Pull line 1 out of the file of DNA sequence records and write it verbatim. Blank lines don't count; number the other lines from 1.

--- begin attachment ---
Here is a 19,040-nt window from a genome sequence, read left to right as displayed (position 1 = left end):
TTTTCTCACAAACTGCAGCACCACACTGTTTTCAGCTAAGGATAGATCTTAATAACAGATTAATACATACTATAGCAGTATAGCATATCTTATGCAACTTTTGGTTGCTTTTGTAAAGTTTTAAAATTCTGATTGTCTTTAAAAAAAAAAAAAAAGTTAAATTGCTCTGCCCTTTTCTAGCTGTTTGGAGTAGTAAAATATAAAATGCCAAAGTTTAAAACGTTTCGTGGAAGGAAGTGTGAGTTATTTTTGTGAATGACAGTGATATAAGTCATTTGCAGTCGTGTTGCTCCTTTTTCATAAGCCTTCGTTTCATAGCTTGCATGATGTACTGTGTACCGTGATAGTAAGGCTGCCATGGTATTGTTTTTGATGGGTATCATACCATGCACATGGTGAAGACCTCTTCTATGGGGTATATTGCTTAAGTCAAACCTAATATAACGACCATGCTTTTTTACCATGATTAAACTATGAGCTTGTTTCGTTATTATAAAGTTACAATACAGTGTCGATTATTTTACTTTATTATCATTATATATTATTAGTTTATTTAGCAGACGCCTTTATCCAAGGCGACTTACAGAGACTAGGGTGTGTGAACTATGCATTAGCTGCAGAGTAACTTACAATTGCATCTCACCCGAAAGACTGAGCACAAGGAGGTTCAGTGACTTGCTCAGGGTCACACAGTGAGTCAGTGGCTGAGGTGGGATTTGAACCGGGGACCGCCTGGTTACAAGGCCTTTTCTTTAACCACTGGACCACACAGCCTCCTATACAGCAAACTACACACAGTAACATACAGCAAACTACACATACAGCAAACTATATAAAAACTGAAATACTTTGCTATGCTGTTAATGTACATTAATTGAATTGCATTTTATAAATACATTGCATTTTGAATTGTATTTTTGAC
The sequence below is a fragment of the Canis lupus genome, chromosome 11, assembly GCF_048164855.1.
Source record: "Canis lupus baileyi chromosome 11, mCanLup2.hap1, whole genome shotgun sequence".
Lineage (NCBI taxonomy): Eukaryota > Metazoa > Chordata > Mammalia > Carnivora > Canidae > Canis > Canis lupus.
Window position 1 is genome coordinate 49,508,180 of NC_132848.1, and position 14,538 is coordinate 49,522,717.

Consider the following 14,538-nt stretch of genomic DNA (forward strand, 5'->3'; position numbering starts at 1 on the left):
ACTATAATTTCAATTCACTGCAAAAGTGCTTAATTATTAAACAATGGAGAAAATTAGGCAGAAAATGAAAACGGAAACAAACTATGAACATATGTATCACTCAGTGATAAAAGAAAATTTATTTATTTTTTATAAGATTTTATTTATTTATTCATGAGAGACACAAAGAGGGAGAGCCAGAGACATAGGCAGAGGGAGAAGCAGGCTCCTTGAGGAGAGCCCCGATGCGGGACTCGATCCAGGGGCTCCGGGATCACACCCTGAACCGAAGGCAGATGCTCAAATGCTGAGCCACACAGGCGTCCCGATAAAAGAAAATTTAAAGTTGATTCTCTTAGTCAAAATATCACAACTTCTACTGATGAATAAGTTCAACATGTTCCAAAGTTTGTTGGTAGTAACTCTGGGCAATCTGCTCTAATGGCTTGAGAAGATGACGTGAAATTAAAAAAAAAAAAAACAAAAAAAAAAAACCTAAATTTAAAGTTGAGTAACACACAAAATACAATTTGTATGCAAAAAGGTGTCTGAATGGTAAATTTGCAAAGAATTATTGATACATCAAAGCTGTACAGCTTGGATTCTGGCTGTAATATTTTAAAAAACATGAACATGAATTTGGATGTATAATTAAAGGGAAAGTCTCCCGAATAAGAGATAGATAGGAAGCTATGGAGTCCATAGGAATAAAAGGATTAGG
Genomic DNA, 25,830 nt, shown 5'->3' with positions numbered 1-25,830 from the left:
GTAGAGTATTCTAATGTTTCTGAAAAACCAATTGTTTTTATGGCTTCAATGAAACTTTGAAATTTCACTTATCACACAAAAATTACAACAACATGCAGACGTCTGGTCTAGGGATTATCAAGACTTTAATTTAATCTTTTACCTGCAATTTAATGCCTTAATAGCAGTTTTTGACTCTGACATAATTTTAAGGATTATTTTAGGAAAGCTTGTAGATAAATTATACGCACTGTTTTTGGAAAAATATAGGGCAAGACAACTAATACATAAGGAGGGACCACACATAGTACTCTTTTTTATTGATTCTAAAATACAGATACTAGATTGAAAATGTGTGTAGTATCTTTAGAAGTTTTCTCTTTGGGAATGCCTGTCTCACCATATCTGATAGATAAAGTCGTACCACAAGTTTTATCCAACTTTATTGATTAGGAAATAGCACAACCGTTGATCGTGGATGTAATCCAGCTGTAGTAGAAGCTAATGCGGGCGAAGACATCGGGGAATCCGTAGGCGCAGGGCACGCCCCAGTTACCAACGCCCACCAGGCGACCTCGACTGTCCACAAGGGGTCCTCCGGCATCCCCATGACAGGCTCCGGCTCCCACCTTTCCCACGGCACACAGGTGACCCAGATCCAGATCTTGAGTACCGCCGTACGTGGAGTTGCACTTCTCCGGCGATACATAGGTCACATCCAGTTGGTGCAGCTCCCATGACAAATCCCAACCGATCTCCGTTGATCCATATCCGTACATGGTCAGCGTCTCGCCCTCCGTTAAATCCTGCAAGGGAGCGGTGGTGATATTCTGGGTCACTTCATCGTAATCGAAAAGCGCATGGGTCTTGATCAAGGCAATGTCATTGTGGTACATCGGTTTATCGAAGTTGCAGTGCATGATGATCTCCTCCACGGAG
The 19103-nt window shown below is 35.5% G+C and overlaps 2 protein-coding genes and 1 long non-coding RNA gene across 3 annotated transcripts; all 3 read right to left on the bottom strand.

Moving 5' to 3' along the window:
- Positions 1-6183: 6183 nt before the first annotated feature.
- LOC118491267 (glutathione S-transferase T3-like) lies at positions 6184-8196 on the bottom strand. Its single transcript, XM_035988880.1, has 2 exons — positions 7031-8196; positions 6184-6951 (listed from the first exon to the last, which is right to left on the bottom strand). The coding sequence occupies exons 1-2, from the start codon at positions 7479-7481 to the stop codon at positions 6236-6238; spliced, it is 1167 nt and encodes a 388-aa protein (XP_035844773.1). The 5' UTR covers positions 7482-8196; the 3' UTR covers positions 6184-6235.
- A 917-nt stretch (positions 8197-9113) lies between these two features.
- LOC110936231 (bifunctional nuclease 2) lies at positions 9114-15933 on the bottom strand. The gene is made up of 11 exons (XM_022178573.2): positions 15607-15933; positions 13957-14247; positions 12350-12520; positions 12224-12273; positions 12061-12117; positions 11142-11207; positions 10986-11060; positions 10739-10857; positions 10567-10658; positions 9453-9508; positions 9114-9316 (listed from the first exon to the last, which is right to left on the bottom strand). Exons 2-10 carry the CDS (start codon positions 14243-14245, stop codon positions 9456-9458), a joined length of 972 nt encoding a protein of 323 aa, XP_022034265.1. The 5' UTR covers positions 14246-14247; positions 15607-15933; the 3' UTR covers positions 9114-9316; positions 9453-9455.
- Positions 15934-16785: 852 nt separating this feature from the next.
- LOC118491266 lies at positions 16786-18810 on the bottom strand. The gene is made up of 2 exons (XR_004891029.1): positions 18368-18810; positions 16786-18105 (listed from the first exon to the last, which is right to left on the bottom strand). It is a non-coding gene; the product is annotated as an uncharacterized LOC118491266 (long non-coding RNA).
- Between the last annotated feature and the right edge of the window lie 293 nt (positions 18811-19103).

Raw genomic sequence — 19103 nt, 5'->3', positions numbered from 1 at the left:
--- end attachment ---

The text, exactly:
Here is a 19,040-nt window from a genome sequence, read left to right as displayed (position 1 = left end):